My Favorite Las Vegas Outdoor Adventures!

Fishing and exploring Cold Creek Nevada

Near Indian Springs, about an hour and a half outside of Las Vegas the town of Cold Creek is located north of Mount Charleston in Clark County at an elevation of 6,500 feet. The town is named for the creek that feeds three small ponds. Historically, Cold Creek was home to a sawmill in the 1800s, a dude ranch in the 1930s, and a working horse ranch in the 1940s. Today the town is still known for its wild horse population. After the close of the horse ranch, Cold Creek was managed by the BLM and eventually by the U.S. Forest Service.  The state stocks the pond with trout regularly in the winter months.

Hiking the Mary Jane Falls at Mt. Charleston

Mary Jane Falls is a 1.6 mile (3.2 miles round trip) heavily trafficked out and back trail located in the Kyle Canyon area of the SMNRA. There is parking and primitive restrooms at the trailhead. This trail is not stroller or wheelchair friendly. This trail can be very busy, so start early to avoid crowds. The parking lot is closed during the winter season due to snow, the trail can still be accessed from Echo parking lot. 

The first 0.7 miles of the trail follows a well-defined wide and rocky path gradually northwest through towering quaking aspen, white fir, and ponderosa pine. After 0.7 miles, you will reach a sign pointing to the right indicating the correct trail to continue on. Past this sign the trail climbs 9 switchbacks for the remaining 0.9 miles. This portion of the trail is much narrower and suffers extreme trail erosion from hikers cutting switchbacks, please refrain from cutting switchbacks as it leads to trail erosion and unsafe hiking conditions. The final switchback will lead you parallel across limestone rock faces to the base of the falls. The falls are solely fed by snowmelt and are at their peak in early Spring. To return to the trailhead, retrace your steps back 1.6 miles.  

Hiking the Petroglyph Trails

In November 2002, Congress designated the Sloan Canyon National Conservation Area (NCA) to preserve and protect a portion of southern Nevada’s Mojave Desert for future generations.  The 48,438 acre national conservation area forms the southern mountainous skyline of Las Vegas and the City of Henderson.  The Sloan Canyon Petroglyph Site is one of the most significant, scenic, and important cultural resources in southern Nevada having more than 300 rock art panels, and nearly 1,700 designs representing native cultures dating from Archaic to historic era.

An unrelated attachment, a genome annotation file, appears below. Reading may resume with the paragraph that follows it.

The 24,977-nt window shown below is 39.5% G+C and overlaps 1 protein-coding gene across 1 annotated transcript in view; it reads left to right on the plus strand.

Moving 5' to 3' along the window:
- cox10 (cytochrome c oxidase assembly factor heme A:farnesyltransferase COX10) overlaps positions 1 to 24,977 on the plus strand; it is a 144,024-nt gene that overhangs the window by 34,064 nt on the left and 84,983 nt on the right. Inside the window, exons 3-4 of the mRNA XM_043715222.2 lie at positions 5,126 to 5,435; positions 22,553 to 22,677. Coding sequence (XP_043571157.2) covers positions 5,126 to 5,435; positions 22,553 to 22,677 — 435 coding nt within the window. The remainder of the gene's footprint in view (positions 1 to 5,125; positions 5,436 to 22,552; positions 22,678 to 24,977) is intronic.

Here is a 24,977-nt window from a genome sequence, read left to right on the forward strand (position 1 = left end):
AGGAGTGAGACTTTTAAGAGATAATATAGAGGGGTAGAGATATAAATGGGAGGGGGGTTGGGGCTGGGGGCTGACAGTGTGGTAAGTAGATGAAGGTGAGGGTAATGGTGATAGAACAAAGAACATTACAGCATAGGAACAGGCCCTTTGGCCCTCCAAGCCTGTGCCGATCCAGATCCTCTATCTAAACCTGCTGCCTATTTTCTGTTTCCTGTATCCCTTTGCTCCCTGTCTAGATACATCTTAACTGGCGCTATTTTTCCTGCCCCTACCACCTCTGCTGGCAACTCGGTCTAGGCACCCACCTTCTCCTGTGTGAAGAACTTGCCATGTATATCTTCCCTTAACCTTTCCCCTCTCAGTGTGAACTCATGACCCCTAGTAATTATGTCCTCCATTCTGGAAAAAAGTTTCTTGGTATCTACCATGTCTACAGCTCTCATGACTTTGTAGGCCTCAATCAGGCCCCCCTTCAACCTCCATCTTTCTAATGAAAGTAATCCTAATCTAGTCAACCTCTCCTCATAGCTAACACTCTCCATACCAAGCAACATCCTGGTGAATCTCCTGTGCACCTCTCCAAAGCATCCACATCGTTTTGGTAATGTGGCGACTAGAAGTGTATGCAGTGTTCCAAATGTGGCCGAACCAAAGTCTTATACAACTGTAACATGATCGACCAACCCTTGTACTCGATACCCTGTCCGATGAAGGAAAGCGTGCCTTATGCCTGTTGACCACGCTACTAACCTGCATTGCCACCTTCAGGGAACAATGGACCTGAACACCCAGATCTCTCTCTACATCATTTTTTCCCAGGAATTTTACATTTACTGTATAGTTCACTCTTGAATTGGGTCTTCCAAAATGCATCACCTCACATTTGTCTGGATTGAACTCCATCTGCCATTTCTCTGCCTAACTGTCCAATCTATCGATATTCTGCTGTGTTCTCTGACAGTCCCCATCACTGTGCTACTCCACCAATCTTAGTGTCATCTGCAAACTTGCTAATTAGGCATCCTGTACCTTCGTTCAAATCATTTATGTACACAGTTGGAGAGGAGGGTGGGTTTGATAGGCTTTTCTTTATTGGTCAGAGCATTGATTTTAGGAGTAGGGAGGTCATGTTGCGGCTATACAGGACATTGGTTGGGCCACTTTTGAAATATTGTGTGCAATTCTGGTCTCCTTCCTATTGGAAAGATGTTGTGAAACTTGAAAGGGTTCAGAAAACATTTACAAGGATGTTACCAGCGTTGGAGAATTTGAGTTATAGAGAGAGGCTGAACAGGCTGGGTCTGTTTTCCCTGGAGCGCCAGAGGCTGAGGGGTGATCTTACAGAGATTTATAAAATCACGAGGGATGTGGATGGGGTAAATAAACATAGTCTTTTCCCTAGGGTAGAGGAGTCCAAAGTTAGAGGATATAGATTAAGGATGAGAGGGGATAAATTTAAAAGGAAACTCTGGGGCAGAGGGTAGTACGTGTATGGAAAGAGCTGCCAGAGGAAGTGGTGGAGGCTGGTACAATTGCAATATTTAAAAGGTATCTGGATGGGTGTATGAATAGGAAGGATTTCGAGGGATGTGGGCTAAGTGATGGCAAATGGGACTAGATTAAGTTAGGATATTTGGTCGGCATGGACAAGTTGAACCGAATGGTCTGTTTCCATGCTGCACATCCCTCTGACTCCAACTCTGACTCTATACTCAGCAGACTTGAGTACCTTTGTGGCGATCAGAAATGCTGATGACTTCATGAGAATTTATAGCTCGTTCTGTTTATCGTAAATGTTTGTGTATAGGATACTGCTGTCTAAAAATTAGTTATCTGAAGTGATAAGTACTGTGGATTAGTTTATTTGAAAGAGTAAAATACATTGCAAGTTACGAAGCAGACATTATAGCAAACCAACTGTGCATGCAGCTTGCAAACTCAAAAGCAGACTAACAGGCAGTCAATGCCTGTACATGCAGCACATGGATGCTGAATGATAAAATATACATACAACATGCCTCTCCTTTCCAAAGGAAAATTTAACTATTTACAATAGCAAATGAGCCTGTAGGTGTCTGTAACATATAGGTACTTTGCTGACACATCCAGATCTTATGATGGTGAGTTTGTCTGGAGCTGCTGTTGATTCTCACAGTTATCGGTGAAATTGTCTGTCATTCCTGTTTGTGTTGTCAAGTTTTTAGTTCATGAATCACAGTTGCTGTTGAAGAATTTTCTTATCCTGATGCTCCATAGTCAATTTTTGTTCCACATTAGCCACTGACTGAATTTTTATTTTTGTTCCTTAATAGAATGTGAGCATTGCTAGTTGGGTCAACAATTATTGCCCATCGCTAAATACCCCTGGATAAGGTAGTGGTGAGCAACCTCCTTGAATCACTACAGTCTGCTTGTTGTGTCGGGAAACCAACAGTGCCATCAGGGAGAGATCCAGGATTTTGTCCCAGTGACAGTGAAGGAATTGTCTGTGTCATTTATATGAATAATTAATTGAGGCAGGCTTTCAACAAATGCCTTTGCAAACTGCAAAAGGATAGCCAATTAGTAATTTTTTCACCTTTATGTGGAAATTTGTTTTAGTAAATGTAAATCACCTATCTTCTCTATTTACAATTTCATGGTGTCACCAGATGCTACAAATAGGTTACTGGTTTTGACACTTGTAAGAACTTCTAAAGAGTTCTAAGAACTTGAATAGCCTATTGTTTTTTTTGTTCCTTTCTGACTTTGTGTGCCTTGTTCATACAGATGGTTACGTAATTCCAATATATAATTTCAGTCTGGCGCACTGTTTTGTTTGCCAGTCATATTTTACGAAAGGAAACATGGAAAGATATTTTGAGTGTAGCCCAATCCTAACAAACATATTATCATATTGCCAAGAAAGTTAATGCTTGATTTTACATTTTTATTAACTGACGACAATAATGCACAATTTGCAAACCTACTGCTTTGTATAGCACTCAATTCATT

Kayaking the Emerald Caves in the Colorado River

The Emerald Caves along the Colorado River are just a short 1 hour drive from Las Vegas.  The river is accessed from Willow Beach, a popular recreation area for kayaking, boating, fishing and swimming. The Emerald Cave owes its unique green color to a combination of factors, including the sunlight that reflects off the water and the minerals that are present in the surrounding rocks. The cave is also fed by underground springs that bring in fresh water, which is filtered through layers of limestone and other minerals, giving it a distinct color and clarity.

The Black Canyon, where the Emerald Cave is located, is a deep and narrow gorge that was formed over millions of years by the erosive power of the Colorado River. The canyon walls are made up of layers of volcanic rock and limestone, which have been exposed and weathered over time, creating unique patterns and textures.

Visitors to the Emerald Cave can access it by boat or kayak, and once inside, they are greeted by a stunning display of green water, illuminated by the sun's rays. The cave is surrounded by towering cliffs and rock formations, which provide a dramatic backdrop for the sparkling water.

Exploring the Valley of Fire

Located in the Mojave Desert, Valley of Fire State Park is home to 46,000 acres of red Aztec sandstone, formed by shifting sand dunes 150 million years ago. The stunning landscape glows red for miles into the horizon and is particularly beautiful at sunset. With elevations ranging from 1,500 feet to 3,000 feet, here are some popular Valley of Fire hikes that are easily accessible to visitors who want to explore Valley of Fire from Las Vegas as a day trip, or for those who are camping in the park.

Of all the state and national parks in Nevada, Valley of Fire remains a favorite for visitors and locals alike, thanks to the fiery sandstone formations swirling through the valley, ancient petroglyphs carved into its stones, stunning red sandstone rock formations, ancient petroglyphs, and quick access from Las Vegas.

Ancient petroglyphs were carved into red sandstone rock formations at Valley of Fire State Park—a remnant from the Ancestral Puebloans living in and around the modern-day Moapa Valley area 2,500 years ago. By the mid-1860s, Mormon missionaries settled St. Thomas, which eventually wound up flooded by the waters of Lake Mead during construction of the Hoover Dam in the early 1930s.

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